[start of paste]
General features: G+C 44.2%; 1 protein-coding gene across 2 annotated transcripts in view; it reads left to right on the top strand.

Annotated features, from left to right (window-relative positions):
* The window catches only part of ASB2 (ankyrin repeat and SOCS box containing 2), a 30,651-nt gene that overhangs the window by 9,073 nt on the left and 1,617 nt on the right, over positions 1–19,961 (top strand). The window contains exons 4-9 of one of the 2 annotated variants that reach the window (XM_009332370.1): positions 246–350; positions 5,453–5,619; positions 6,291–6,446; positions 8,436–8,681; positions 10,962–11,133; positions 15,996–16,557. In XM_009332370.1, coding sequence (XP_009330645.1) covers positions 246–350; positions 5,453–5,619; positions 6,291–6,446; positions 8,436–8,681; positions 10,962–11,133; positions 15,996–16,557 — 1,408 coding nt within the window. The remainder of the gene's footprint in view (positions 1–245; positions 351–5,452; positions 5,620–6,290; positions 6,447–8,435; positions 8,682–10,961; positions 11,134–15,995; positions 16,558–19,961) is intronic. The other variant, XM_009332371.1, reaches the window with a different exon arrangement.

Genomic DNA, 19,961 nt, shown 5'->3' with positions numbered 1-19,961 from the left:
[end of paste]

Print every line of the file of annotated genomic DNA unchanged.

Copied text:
General features: G+C 44.2%; 1 protein-coding gene across 2 annotated transcripts in view; it reads left to right on the top strand.

Annotated features, from left to right (window-relative positions):
* The window catches only part of ASB2 (ankyrin repeat and SOCS box containing 2), a 30,651-nt gene that overhangs the window by 9,073 nt on the left and 1,617 nt on the right, over positions 1–19,961 (top strand). The window contains exons 4-9 of one of the 2 annotated variants that reach the window (XM_009332370.1): positions 246–350; positions 5,453–5,619; positions 6,291–6,446; positions 8,436–8,681; positions 10,962–11,133; positions 15,996–16,557. In XM_009332370.1, coding sequence (XP_009330645.1) covers positions 246–350; positions 5,453–5,619; positions 6,291–6,446; positions 8,436–8,681; positions 10,962–11,133; positions 15,996–16,557 — 1,408 coding nt within the window. The remainder of the gene's footprint in view (positions 1–245; positions 351–5,452; positions 5,620–6,290; positions 6,447–8,435; positions 8,682–10,961; positions 11,134–15,995; positions 16,558–19,961) is intronic. The other variant, XM_009332371.1, reaches the window with a different exon arrangement.

Genomic DNA, 19,961 nt, shown 5'->3' with positions numbered 1-19,961 from the left: